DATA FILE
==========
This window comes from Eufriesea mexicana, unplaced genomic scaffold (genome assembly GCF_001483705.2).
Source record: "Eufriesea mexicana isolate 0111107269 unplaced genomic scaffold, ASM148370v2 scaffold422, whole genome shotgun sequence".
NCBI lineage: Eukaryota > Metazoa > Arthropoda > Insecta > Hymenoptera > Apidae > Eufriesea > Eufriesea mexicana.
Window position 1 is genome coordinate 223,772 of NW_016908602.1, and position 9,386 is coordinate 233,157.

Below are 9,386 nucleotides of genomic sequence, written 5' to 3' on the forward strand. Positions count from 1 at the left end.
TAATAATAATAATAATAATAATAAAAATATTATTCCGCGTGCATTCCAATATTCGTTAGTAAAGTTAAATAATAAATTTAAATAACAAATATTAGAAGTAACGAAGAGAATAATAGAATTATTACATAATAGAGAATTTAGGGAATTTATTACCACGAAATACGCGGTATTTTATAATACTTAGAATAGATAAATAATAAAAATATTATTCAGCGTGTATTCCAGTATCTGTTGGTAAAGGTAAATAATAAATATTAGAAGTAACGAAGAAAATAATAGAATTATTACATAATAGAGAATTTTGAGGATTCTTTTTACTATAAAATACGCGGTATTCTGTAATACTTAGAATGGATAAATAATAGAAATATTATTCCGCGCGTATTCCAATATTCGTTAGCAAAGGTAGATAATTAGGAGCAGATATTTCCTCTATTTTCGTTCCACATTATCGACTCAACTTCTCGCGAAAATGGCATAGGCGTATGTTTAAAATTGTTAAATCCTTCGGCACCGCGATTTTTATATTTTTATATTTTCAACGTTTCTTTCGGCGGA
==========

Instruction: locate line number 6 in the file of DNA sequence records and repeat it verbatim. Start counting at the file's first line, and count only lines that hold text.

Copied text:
TAATAATAATAATAATAATAATAAAAATATTATTCCGCGTGCATTCCAATATTCGTTAGTAAAGTTAAATAATAAATTTAAATAACAAATATTAGAAGTAACGAAGAGAATAATAGAATTATTACATAATAGAGAATTTAGGGAATTTATTACCACGAAATACGCGGTATTTTATAATACTTAGAATAGATAAATAATAAAAATATTATTCAGCGTGTATTCCAGTATCTGTTGGTAAAGGTAAATAATAAATATTAGAAGTAACGAAGAAAATAATAGAATTATTACATAATAGAGAATTTTGAGGATTCTTTTTACTATAAAATACGCGGTATTCTGTAATACTTAGAATGGATAAATAATAGAAATATTATTCCGCGCGTATTCCAATATTCGTTAGCAAAGGTAGATAATTAGGAGCAGATATTTCCTCTATTTTCGTTCCACATTATCGACTCAACTTCTCGCGAAAATGGCATAGGCGTATGTTTAAAATTGTTAAATCCTTCGGCACCGCGATTTTTATATTTTTATATTTTCAACGTTTCTTTCGGCGGA